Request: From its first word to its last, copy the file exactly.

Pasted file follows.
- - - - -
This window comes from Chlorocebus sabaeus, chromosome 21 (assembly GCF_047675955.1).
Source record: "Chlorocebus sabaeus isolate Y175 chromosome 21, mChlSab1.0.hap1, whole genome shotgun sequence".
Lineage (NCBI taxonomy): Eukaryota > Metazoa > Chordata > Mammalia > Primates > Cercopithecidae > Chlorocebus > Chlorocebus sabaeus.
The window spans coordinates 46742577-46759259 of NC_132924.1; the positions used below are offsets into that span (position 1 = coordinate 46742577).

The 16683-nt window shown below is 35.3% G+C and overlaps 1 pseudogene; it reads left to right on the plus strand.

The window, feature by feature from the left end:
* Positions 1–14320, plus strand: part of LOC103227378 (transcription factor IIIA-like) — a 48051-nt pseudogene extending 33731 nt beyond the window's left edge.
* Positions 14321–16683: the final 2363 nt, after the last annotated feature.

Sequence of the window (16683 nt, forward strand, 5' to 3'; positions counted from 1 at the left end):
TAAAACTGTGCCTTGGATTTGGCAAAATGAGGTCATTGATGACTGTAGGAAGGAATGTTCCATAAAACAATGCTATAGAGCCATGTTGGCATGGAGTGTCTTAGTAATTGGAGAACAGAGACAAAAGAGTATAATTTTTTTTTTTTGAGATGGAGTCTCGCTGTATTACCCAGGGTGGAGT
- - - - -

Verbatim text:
This window comes from Chlorocebus sabaeus, chromosome 21 (assembly GCF_047675955.1).
Source record: "Chlorocebus sabaeus isolate Y175 chromosome 21, mChlSab1.0.hap1, whole genome shotgun sequence".
Lineage (NCBI taxonomy): Eukaryota > Metazoa > Chordata > Mammalia > Primates > Cercopithecidae > Chlorocebus > Chlorocebus sabaeus.
The window spans coordinates 46742577-46759259 of NC_132924.1; the positions used below are offsets into that span (position 1 = coordinate 46742577).

The 16683-nt window shown below is 35.3% G+C and overlaps 1 pseudogene; it reads left to right on the plus strand.

The window, feature by feature from the left end:
* Positions 1–14320, plus strand: part of LOC103227378 (transcription factor IIIA-like) — a 48051-nt pseudogene extending 33731 nt beyond the window's left edge.
* Positions 14321–16683: the final 2363 nt, after the last annotated feature.

Sequence of the window (16683 nt, forward strand, 5' to 3'; positions counted from 1 at the left end):
TAAAACTGTGCCTTGGATTTGGCAAAATGAGGTCATTGATGACTGTAGGAAGGAATGTTCCATAAAACAATGCTATAGAGCCATGTTGGCATGGAGTGTCTTAGTAATTGGAGAACAGAGACAAAAGAGTATAATTTTTTTTTTTTGAGATGGAGTCTCGCTGTATTACCCAGGGTGGAGT